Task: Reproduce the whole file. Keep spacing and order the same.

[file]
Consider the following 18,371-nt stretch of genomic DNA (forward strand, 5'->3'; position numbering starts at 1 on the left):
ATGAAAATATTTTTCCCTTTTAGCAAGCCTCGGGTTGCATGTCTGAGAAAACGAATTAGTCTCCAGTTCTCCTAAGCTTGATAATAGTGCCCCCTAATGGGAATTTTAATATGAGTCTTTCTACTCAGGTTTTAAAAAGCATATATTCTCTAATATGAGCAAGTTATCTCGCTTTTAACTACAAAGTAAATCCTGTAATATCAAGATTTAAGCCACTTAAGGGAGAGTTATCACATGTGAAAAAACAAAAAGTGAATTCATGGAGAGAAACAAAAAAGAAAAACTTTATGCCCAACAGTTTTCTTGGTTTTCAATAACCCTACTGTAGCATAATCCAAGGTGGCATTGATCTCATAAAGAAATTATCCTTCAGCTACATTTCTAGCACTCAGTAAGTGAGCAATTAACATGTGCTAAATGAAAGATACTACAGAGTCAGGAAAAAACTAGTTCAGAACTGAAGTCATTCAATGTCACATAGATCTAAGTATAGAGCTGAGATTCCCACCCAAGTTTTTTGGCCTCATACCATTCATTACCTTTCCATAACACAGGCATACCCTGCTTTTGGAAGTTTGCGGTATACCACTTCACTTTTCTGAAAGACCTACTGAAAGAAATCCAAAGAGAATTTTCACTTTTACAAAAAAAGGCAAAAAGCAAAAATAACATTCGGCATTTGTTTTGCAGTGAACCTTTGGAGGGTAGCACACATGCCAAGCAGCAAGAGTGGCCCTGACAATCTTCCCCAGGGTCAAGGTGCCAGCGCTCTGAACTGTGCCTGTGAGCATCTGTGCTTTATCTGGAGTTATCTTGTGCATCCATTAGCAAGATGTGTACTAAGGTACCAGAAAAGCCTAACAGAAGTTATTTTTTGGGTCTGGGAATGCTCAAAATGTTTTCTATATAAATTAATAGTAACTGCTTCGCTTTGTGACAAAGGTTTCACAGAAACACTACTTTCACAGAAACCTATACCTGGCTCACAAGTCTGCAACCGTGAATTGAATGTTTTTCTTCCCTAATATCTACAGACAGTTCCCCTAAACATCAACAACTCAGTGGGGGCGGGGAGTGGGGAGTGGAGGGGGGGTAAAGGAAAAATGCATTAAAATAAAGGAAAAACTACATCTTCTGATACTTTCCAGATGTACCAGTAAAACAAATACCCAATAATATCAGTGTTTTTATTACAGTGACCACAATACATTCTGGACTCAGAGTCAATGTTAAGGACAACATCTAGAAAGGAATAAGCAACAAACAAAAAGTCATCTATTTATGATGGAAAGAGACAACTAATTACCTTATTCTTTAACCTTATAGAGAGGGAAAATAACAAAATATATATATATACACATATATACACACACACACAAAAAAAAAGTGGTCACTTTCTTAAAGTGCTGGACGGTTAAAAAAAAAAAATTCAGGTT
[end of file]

Consider the following 18,371-nt stretch of genomic DNA (forward strand, 5'->3'; position numbering starts at 1 on the left):
ATGAAAATATTTTTCCCTTTTAGCAAGCCTCGGGTTGCATGTCTGAGAAAACGAATTAGTCTCCAGTTCTCCTAAGCTTGATAATAGTGCCCCCTAATGGGAATTTTAATATGAGTCTTTCTACTCAGGTTTTAAAAAGCATATATTCTCTAATATGAGCAAGTTATCTCGCTTTTAACTACAAAGTAAATCCTGTAATATCAAGATTTAAGCCACTTAAGGGAGAGTTATCACATGTGAAAAAACAAAAAGTGAATTCATGGAGAGAAACAAAAAAGAAAAACTTTATGCCCAACAGTTTTCTTGGTTTTCAATAACCCTACTGTAGCATAATCCAAGGTGGCATTGATCTCATAAAGAAATTATCCTTCAGCTACATTTCTAGCACTCAGTAAGTGAGCAATTAACATGTGCTAAATGAAAGATACTACAGAGTCAGGAAAAAACTAGTTCAGAACTGAAGTCATTCAATGTCACATAGATCTAAGTATAGAGCTGAGATTCCCACCCAAGTTTTTTGGCCTCATACCATTCATTACCTTTCCATAACACAGGCATACCCTGCTTTTGGAAGTTTGCGGTATACCACTTCACTTTTCTGAAAGACCTACTGAAAGAAATCCAAAGAGAATTTTCACTTTTACAAAAAAAGGCAAAAAGCAAAAATAACATTCGGCATTTGTTTTGCAGTGAACCTTTGGAGGGTAGCACACATGCCAAGCAGCAAGAGTGGCCCTGACAATCTTCCCCAGGGTCAAGGTGCCAGCGCTCTGAACTGTGCCTGTGAGCATCTGTGCTTTATCTGGAGTTATCTTGTGCATCCATTAGCAAGATGTGTACTAAGGTACCAGAAAAGCCTAACAGAAGTTATTTTTTGGGTCTGGGAATGCTCAAAATGTTTTCTATATAAATTAATAGTAACTGCTTCGCTTTGTGACAAAGGTTTCACAGAAACACTACTTTCACAGAAACCTATACCTGGCTCACAAGTCTGCAACCGTGAATTGAATGTTTTTCTTCCCTAATATCTACAGACAGTTCCCCTAAACATCAACAACTCAGTGGGGGCGGGGAGTGGGGAGTGGAGGGGGGGTAAAGGAAAAATGCATTAAAATAAAGGAAAAACTACATCTTCTGATACTTTCCAGATGTACCAGTAAAACAAATACCCAATAATATCAGTGTTTTTATTACAGTGACCACAATACATTCTGGACTCAGAGTCAATGTTAAGGACAACATCTAGAAAGGAATAAGCAACAAACAAAAAGTCATCTATTTATGATGGAAAGAGACAACTAATTACCTTATTCTTTAACCTTATAGAGAGGGAAAATAACAAAATATATATATATACACATATATACACACACACACAAAAAAAAAGTGGTCACTTTCTTAAAGTGCTGGACGGTTAAAAAAAAAAAATTCAGGTT